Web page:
NJ High Court Affirms That Libel via Internet Is Just as Libelous
Get Breaking News First
By Pat Loeb
TRENTON, N.J. (CBS) — The New Jersey Supreme Court has ruled that state slander and libel laws cover Internet postings, and people defamed on the web can sue for damages.
The ruling came in the case of an Atlantic County, NJ man who’s been fighting sexual abuse charges by his nephew for more than a decade.
Wayne Anderson was cleared of the sex abuse charges and awarded $50,000 for defamation, but in 2007 — nine years after the original case — his nephew took the charges to the web, creating a site that not only repeated the abuse claim but threw in charges of perjury and witness intimidation.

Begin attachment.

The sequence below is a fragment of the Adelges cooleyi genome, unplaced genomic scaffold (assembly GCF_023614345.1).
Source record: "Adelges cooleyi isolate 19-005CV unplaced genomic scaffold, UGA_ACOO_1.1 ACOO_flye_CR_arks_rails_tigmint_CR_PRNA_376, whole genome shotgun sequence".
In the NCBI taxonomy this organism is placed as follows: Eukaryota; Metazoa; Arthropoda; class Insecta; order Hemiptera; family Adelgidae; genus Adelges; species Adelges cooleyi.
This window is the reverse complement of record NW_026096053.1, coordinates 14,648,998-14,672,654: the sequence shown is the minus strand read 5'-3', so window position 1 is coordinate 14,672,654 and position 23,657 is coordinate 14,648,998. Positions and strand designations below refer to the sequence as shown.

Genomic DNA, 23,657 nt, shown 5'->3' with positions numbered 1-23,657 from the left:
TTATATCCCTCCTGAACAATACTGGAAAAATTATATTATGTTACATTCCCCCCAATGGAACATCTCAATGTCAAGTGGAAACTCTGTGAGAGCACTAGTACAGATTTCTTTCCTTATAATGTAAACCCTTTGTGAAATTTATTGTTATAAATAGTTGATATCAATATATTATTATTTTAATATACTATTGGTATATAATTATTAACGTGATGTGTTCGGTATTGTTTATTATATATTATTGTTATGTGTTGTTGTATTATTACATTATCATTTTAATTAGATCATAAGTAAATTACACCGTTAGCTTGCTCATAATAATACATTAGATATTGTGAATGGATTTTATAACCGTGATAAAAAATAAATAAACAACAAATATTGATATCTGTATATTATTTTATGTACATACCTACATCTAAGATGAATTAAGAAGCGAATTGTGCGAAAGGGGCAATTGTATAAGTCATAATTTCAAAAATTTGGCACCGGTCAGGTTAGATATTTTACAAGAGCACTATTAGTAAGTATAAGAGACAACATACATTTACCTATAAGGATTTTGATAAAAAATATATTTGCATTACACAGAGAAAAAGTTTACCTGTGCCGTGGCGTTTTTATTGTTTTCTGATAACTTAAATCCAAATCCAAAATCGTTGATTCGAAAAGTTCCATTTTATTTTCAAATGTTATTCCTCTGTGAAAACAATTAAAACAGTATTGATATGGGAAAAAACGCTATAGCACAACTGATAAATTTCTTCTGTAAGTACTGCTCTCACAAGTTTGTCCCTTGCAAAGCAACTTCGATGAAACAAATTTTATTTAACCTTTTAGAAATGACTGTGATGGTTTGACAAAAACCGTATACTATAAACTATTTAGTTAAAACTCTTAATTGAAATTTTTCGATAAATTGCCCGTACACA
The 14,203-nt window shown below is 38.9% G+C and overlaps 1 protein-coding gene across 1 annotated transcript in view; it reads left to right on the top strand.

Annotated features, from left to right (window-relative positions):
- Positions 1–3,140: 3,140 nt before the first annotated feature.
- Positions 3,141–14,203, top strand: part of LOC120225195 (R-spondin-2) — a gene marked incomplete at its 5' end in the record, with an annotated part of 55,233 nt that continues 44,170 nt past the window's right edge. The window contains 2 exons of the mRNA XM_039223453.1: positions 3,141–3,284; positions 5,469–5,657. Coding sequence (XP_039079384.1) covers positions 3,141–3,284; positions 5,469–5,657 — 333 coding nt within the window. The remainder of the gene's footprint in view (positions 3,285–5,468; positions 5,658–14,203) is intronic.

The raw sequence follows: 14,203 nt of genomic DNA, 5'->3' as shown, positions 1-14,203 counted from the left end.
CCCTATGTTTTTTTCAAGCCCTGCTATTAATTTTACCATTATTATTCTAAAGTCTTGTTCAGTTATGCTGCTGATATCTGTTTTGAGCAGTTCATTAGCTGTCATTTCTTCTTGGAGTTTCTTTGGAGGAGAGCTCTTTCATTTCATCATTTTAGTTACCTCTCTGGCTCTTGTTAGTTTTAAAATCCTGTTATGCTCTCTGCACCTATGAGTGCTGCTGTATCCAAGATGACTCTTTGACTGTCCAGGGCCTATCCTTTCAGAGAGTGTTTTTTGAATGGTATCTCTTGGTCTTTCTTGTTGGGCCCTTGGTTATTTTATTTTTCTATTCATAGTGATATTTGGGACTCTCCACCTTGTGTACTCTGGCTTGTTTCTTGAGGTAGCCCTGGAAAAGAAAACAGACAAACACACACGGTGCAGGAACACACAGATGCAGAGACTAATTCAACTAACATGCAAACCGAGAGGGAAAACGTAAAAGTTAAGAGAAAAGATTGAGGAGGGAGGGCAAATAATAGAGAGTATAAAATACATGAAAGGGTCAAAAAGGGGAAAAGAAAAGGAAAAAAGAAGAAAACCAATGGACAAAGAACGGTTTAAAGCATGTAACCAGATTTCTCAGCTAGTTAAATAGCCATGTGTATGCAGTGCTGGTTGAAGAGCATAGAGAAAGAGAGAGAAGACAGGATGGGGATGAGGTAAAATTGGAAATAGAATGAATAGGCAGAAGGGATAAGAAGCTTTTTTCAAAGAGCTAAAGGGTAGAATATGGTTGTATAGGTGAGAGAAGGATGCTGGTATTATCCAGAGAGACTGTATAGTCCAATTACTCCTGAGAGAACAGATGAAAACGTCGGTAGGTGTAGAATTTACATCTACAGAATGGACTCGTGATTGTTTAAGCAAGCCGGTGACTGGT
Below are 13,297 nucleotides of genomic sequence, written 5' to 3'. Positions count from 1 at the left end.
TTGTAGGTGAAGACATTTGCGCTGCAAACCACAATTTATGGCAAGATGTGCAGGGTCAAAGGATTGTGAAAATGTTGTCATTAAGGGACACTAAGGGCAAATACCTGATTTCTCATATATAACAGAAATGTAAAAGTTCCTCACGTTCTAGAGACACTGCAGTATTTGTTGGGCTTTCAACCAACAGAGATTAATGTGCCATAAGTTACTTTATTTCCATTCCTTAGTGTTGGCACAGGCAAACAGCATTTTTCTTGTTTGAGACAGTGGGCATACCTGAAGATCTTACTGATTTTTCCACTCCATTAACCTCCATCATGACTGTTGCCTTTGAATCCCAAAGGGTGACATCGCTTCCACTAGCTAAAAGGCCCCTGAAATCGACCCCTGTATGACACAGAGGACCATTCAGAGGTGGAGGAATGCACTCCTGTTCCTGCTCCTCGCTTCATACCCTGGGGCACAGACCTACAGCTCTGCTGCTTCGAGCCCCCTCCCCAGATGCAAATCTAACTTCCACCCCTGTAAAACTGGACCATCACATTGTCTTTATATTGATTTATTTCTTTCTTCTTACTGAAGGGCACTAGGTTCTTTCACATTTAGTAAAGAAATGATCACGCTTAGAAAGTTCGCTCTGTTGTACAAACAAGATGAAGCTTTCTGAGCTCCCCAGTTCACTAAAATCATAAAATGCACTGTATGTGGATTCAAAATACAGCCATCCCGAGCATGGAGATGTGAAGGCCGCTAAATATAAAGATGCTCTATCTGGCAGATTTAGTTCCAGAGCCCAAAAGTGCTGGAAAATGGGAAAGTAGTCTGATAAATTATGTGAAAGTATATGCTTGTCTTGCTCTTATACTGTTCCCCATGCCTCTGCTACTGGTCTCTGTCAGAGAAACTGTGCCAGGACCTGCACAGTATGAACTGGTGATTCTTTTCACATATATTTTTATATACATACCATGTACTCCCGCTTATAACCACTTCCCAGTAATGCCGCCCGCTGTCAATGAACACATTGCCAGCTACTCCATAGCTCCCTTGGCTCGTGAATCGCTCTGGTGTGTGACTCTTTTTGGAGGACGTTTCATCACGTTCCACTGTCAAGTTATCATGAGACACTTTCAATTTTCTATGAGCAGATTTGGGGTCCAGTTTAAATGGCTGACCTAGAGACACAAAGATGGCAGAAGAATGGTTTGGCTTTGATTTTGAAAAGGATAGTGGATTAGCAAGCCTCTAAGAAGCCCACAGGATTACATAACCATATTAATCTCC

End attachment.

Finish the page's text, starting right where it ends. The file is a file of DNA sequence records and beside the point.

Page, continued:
A trial judge agreed that the site was defamatory but said there was no evidence that Anderson had been damaged, no evidence anyone had even seen the site.
Attorney Peter Boyer of the Marlton, NJ firm Hyland Levin says the high court ruling makes it clear that web users have to follow the same libel rules as everyone else.
“Courts are struggling with application of longstanding principles of law to transmissions over the Internet,” Boyer explains, “and the court is saying, no matter how you do it, you can be held accountable if what you say defames a person.”
Neither Anderson nor his nephew could be reached for comment.